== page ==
Huffman Codes | Greedy Algorithm

We are going to use Binary Tree and Minimum Priority Queue in this chapter. You can learn these from the linked chapters if you are not familiar with these.

Huffman code is a data compression algorithm which uses the greedy technique for its implementation. The algorithm is based on the frequency of the characters appearing in a file.

We know that our files are stored as binary code in a computer and each character of the file is assigned a binary character code and normally, these character codes are of fixed length for different characters. For example, if we assign 'a' as 000 and 'b' as 001, the length of the codeword for both the characters are fixed i.e., both 'a' and 'b' are taking 3 bits.

fixed length codeword

Huffman code doesn't use fixed length codeword for each character and assigns codewords according to the frequency of the character appearing in the file. Huffman code assigns a shorter length codeword for a character which is used more number of time (or has a high frequency) and a longer length codeword for a character which is used less number of times (or has a less frequency).

variable length codeword

Since characters which have high frequency has lower length, they take less space and save the space required to store the file. Let's take an example.

character and code table

In this example, 'a' is appearing 51 out of 100 times and has the highest frequency, 'c' is appearing only 2 out of 100 times and has the least frequency. Thus, we are assigning 'a' the codeword of the shortest length i.e., 0 and 'c' a longer one i.e., 1100.

Now if we use characters of fixed length, we need 100*3 = 300 bits (each character is taking 3 bit) to represent 100 characters of the file. But to represent 100 characters with the variable length character, we need 51*1 + 20*3 + 2*4 + 3*4 + 9*3 + 15*3 = 203 bits (51*1 as 'a' is appearing 51 out of 100 times and has length 1 and so on). Thus, we can save 32% of space by using the codeword for variable length in this case.

Also, the Huffman code is a lossless compression technique. You can see that we are not losing any information, we are just using a different way to represent each character.

One general doubt which comes here while reading this is "why we are using longer length codeword for characters which have less frequency, can't we use a shorter length for them too? E.g.- couldn't we use code of 3-bit long code to represent 'c' instead of 4?".

The answer is no and this is due to the prefix code. We are going to discuss prefix code in a while but let's first discuss how storing, encoding and decoding is done.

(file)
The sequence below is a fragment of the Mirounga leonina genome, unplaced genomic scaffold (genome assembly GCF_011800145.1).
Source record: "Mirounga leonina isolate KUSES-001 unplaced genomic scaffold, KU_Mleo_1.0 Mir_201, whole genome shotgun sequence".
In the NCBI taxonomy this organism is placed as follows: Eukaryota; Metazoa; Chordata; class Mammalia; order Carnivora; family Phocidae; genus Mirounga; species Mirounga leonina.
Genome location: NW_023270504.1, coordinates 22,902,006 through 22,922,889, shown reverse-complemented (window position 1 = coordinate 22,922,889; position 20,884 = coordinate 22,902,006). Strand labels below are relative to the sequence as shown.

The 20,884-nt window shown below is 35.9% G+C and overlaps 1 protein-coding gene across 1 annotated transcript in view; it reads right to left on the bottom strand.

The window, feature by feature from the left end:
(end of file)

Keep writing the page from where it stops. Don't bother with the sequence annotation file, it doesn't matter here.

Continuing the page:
Storing, Encoding and Decoding

We basically concatenate characters while storing them into a file. For example, to store 'abc', we would use 000.001.010 i.e., 000001010 using a fixed character codeword. Now for the decoding, we know that all of our characters are 3 bits long, so we would break the code for every 3 bits and we can easily get 000, 001 and 010 which can be translated back to 'abc'.

encoding characters

Now, we can't use any specific length which can separate our character if we are using variable length codeword and to simplify decoding the codeword back to characters, we use prefix codes.

Prefix Codes

In variable length codeword, we only use such code which are not the prefix of any other character and these codes is known as prefix codes. For example, if we use 0, 1, 01, 10 to represent 'a', 'b', 'c' and 'd' respectively (0 is prefix of 01 and 1 is prefix of 10), then the code 00101 can be translated into 'aabab', 'acc', 'aadb', 'acab' or 'aabc'. To avoid this kind of ambiguity, we use prefix codes.

Using prefix codes made decoding unambiguous. In the above example, we have used 0, 111 and 1100 for 'a', 'b' and 'c' respectively. None of the code is the prefix of any other codes and thus any combination of these codes will decode into unique value. For example, if we write 01111100, it will uniquely decode into 'abc' only. Give it a try and try to decode it into something else.

Now, we know what is Huffman code and how it works. Let's now focus on how to use it.

Implementing Huffman Code

Let's first look at the binary tree given below.

tree for huffman code

We construct this type of binary tree from the frequencies of the characters given to us and we will learn how to do this in a while. Let's focus on using this binary tree first and then we will learn about its construction.

Let's first focus on the decoding process.


One thing to notice here is that all the characters are on the leaves of the tree and to get the codeword for any character, we start from the root of the tree and proceed to that character. Now, if we move right from any node, we interpret that movement as 1 and if left, then 0. This is also indicated on the branch of the binary tree in the picture given above. So, we move from root to the leaf containing that character and combining the 0s and 1s of each movement, we get the codeword of the character. This is described in the picture given below.

In this way, we can get the code of each character.

code, character and frequency table